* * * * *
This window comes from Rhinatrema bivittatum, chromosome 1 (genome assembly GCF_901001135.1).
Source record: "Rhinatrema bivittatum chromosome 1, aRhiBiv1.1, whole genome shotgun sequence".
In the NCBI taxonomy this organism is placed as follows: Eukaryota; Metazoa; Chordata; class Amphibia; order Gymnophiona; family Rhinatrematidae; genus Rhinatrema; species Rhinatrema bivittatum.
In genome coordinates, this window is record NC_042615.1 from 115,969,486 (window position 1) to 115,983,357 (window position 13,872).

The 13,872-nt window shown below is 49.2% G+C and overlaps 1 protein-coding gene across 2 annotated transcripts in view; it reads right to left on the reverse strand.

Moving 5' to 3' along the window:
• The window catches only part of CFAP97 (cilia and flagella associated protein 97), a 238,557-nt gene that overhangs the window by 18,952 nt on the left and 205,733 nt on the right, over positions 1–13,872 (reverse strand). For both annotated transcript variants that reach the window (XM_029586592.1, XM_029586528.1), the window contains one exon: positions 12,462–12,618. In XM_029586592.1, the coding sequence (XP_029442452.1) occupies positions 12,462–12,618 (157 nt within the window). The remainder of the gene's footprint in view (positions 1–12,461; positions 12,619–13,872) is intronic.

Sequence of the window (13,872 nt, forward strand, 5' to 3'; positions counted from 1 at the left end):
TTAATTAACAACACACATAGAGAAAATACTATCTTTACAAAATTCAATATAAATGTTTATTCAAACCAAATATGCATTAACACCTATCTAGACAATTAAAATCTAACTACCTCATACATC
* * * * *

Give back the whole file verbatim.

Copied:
This window comes from Rhinatrema bivittatum, chromosome 1 (genome assembly GCF_901001135.1).
Source record: "Rhinatrema bivittatum chromosome 1, aRhiBiv1.1, whole genome shotgun sequence".
In the NCBI taxonomy this organism is placed as follows: Eukaryota; Metazoa; Chordata; class Amphibia; order Gymnophiona; family Rhinatrematidae; genus Rhinatrema; species Rhinatrema bivittatum.
In genome coordinates, this window is record NC_042615.1 from 115,969,486 (window position 1) to 115,983,357 (window position 13,872).

The 13,872-nt window shown below is 49.2% G+C and overlaps 1 protein-coding gene across 2 annotated transcripts in view; it reads right to left on the reverse strand.

Moving 5' to 3' along the window:
• The window catches only part of CFAP97 (cilia and flagella associated protein 97), a 238,557-nt gene that overhangs the window by 18,952 nt on the left and 205,733 nt on the right, over positions 1–13,872 (reverse strand). For both annotated transcript variants that reach the window (XM_029586592.1, XM_029586528.1), the window contains one exon: positions 12,462–12,618. In XM_029586592.1, the coding sequence (XP_029442452.1) occupies positions 12,462–12,618 (157 nt within the window). The remainder of the gene's footprint in view (positions 1–12,461; positions 12,619–13,872) is intronic.

Sequence of the window (13,872 nt, forward strand, 5' to 3'; positions counted from 1 at the left end):
TTAATTAACAACACACATAGAGAAAATACTATCTTTACAAAATTCAATATAAATGTTTATTCAAACCAAATATGCATTAACACCTATCTAGACAATTAAAATCTAACTACCTCATACATC